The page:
Background: Commonly used medications including statins, metformin, and proton pump inhibitors (PPIs) effectively reduce the risk of esophageal, gastric, and colorectal cancer (CRC). Summary: A number of observational studies and meta-analyses have shown that long-term statin use significantly reduces the incidence of gastrointestinal (GI) cancer. Moreover, statin use after GI cancer diagnosis has been significantly associated with better prognosis in large-scale cohort studies. Metformin was rigorously evaluated in a population-based study and meta-analysis, and was found to have an unexpected benefit in the prevention and prolonged survival of CRC patients with type 2 diabetes mellitus. In contrast, few studies have demonstrated the chemopreventive effect of metformin for esophageal and gastric cancer. Recent observational studies have demonstrated that PPIs effectively reduce the progression of nondysplastic Barrett's esophagus into esophageal adenocarcinoma in a dose-dependent manner. However, the association between chronic PPI use and CRC or gastric cancer risk is still controversial. It was expected that these 3 routinely used medicines would show a synergistic effect with conventional systemic chemotherapy in advanced GI cancers. However, recent phase III studies failed to show significantly better outcomes. Key Messages: Further studies are needed to identify "additional" anticancer effects of these commonly used medicines.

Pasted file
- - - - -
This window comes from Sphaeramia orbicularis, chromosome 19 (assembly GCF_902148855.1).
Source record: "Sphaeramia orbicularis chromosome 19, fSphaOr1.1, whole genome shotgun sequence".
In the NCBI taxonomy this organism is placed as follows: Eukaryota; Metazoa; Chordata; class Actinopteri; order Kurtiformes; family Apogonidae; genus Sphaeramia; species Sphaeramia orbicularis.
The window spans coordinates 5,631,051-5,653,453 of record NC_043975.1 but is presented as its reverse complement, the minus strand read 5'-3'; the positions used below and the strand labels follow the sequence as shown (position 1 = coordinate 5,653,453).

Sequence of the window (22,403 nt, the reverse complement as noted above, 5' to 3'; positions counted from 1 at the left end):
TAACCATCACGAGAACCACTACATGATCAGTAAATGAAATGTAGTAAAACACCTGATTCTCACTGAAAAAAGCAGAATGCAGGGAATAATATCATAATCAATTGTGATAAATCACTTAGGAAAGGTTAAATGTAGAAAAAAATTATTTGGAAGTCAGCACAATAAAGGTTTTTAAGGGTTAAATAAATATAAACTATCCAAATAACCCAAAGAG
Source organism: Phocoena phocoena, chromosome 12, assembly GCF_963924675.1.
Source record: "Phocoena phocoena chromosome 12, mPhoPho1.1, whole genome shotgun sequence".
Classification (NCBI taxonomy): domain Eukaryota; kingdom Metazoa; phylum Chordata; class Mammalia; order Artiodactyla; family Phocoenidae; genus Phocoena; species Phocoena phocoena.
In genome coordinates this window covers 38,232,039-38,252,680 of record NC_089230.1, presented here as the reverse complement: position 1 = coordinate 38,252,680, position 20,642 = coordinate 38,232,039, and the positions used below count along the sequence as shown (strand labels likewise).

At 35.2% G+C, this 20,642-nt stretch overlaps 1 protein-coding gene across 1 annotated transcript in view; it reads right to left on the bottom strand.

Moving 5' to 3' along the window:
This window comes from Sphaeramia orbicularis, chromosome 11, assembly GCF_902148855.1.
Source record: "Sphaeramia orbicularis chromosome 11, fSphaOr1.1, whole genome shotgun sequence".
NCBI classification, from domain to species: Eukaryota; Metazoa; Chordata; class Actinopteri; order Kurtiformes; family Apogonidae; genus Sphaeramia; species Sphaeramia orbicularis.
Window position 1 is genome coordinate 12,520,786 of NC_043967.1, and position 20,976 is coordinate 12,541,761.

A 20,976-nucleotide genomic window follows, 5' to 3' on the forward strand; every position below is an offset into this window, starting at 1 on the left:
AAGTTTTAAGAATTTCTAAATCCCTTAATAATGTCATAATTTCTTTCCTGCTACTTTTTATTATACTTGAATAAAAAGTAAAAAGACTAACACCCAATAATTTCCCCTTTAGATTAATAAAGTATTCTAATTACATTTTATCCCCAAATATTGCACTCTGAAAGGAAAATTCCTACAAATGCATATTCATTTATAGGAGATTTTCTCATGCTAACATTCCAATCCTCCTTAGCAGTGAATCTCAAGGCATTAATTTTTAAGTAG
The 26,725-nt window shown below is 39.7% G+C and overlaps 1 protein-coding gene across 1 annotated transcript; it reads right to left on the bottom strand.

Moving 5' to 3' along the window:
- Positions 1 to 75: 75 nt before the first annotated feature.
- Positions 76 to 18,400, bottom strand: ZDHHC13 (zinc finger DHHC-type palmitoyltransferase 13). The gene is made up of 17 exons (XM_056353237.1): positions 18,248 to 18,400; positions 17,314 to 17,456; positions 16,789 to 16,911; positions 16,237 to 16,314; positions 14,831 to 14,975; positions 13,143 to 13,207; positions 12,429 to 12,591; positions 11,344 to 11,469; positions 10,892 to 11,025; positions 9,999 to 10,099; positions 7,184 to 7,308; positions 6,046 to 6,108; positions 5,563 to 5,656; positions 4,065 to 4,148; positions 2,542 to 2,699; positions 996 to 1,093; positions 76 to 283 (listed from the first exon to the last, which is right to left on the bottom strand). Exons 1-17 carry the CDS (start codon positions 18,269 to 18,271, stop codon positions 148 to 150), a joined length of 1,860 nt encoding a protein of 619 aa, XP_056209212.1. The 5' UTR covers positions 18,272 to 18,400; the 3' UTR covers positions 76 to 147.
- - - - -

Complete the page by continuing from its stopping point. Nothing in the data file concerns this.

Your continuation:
- Proton pump inhibitor
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